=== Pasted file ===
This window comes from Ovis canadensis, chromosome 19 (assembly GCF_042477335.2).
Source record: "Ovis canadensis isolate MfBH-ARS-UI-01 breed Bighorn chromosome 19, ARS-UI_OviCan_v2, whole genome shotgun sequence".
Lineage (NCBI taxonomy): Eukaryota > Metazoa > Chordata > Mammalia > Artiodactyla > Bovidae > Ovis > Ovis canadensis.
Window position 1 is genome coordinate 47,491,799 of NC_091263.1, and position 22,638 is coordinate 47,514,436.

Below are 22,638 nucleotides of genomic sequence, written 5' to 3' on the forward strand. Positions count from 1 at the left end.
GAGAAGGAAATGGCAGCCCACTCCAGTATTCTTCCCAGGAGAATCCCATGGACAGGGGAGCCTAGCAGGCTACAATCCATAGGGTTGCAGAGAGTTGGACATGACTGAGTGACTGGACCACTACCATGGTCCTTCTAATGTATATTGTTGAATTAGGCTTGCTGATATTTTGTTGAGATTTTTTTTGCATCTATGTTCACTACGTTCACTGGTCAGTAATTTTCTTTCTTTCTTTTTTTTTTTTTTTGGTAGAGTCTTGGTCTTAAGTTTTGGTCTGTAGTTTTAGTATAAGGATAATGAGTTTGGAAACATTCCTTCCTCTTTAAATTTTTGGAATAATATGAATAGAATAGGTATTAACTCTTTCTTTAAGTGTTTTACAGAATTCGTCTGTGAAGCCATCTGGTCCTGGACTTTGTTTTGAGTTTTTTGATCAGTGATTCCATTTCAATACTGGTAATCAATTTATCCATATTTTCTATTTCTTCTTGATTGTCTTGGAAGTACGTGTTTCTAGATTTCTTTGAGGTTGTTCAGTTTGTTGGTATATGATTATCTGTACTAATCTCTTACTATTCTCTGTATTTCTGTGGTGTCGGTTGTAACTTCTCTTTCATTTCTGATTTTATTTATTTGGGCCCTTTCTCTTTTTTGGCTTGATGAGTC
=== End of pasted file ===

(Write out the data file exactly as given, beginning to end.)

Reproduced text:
This window comes from Ovis canadensis, chromosome 19 (assembly GCF_042477335.2).
Source record: "Ovis canadensis isolate MfBH-ARS-UI-01 breed Bighorn chromosome 19, ARS-UI_OviCan_v2, whole genome shotgun sequence".
Lineage (NCBI taxonomy): Eukaryota > Metazoa > Chordata > Mammalia > Artiodactyla > Bovidae > Ovis > Ovis canadensis.
Window position 1 is genome coordinate 47,491,799 of NC_091263.1, and position 22,638 is coordinate 47,514,436.

Below are 22,638 nucleotides of genomic sequence, written 5' to 3' on the forward strand. Positions count from 1 at the left end.
GAGAAGGAAATGGCAGCCCACTCCAGTATTCTTCCCAGGAGAATCCCATGGACAGGGGAGCCTAGCAGGCTACAATCCATAGGGTTGCAGAGAGTTGGACATGACTGAGTGACTGGACCACTACCATGGTCCTTCTAATGTATATTGTTGAATTAGGCTTGCTGATATTTTGTTGAGATTTTTTTTGCATCTATGTTCACTACGTTCACTGGTCAGTAATTTTCTTTCTTTCTTTTTTTTTTTTTTTGGTAGAGTCTTGGTCTTAAGTTTTGGTCTGTAGTTTTAGTATAAGGATAATGAGTTTGGAAACATTCCTTCCTCTTTAAATTTTTGGAATAATATGAATAGAATAGGTATTAACTCTTTCTTTAAGTGTTTTACAGAATTCGTCTGTGAAGCCATCTGGTCCTGGACTTTGTTTTGAGTTTTTTGATCAGTGATTCCATTTCAATACTGGTAATCAATTTATCCATATTTTCTATTTCTTCTTGATTGTCTTGGAAGTACGTGTTTCTAGATTTCTTTGAGGTTGTTCAGTTTGTTGGTATATGATTATCTGTACTAATCTCTTACTATTCTCTGTATTTCTGTGGTGTCGGTTGTAACTTCTCTTTCATTTCTGATTTTATTTATTTGGGCCCTTTCTCTTTTTTGGCTTGATGAGTC